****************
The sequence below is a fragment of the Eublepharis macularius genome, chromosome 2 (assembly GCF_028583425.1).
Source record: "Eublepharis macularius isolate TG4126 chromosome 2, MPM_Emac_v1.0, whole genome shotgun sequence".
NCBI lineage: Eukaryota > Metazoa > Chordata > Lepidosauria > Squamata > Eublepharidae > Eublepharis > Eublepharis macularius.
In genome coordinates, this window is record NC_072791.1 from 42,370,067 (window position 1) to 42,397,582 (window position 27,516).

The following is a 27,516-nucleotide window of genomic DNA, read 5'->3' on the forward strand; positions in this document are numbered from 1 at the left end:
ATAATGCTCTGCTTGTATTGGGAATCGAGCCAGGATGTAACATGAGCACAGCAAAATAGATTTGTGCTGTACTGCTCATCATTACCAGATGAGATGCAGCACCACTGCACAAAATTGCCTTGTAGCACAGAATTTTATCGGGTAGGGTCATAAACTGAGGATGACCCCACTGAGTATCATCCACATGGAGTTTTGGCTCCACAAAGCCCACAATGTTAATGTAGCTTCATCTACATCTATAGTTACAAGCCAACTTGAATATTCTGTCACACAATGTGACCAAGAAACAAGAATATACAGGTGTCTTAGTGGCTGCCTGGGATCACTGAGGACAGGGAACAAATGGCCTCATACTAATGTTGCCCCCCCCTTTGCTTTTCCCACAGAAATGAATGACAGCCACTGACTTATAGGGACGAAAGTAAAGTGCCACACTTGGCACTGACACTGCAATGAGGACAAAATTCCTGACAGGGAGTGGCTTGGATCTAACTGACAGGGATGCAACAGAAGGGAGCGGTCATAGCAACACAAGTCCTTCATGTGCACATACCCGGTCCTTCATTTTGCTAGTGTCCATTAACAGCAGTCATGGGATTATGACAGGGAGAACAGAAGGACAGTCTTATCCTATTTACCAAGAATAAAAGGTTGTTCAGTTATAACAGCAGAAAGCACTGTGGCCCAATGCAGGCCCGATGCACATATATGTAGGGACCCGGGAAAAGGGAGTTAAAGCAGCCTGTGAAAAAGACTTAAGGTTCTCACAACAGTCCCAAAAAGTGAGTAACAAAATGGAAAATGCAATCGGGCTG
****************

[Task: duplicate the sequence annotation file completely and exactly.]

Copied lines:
The sequence below is a fragment of the Eublepharis macularius genome, chromosome 2 (assembly GCF_028583425.1).
Source record: "Eublepharis macularius isolate TG4126 chromosome 2, MPM_Emac_v1.0, whole genome shotgun sequence".
NCBI lineage: Eukaryota > Metazoa > Chordata > Lepidosauria > Squamata > Eublepharidae > Eublepharis > Eublepharis macularius.
In genome coordinates, this window is record NC_072791.1 from 42,370,067 (window position 1) to 42,397,582 (window position 27,516).

The following is a 27,516-nucleotide window of genomic DNA, read 5'->3' on the forward strand; positions in this document are numbered from 1 at the left end:
ATAATGCTCTGCTTGTATTGGGAATCGAGCCAGGATGTAACATGAGCACAGCAAAATAGATTTGTGCTGTACTGCTCATCATTACCAGATGAGATGCAGCACCACTGCACAAAATTGCCTTGTAGCACAGAATTTTATCGGGTAGGGTCATAAACTGAGGATGACCCCACTGAGTATCATCCACATGGAGTTTTGGCTCCACAAAGCCCACAATGTTAATGTAGCTTCATCTACATCTATAGTTACAAGCCAACTTGAATATTCTGTCACACAATGTGACCAAGAAACAAGAATATACAGGTGTCTTAGTGGCTGCCTGGGATCACTGAGGACAGGGAACAAATGGCCTCATACTAATGTTGCCCCCCCCTTTGCTTTTCCCACAGAAATGAATGACAGCCACTGACTTATAGGGACGAAAGTAAAGTGCCACACTTGGCACTGACACTGCAATGAGGACAAAATTCCTGACAGGGAGTGGCTTGGATCTAACTGACAGGGATGCAACAGAAGGGAGCGGTCATAGCAACACAAGTCCTTCATGTGCACATACCCGGTCCTTCATTTTGCTAGTGTCCATTAACAGCAGTCATGGGATTATGACAGGGAGAACAGAAGGACAGTCTTATCCTATTTACCAAGAATAAAAGGTTGTTCAGTTATAACAGCAGAAAGCACTGTGGCCCAATGCAGGCCCGATGCACATATATGTAGGGACCCGGGAAAAGGGAGTTAAAGCAGCCTGTGAAAAAGACTTAAGGTTCTCACAACAGTCCCAAAAAGTGAGTAACAAAATGGAAAATGCAATCGGGCTG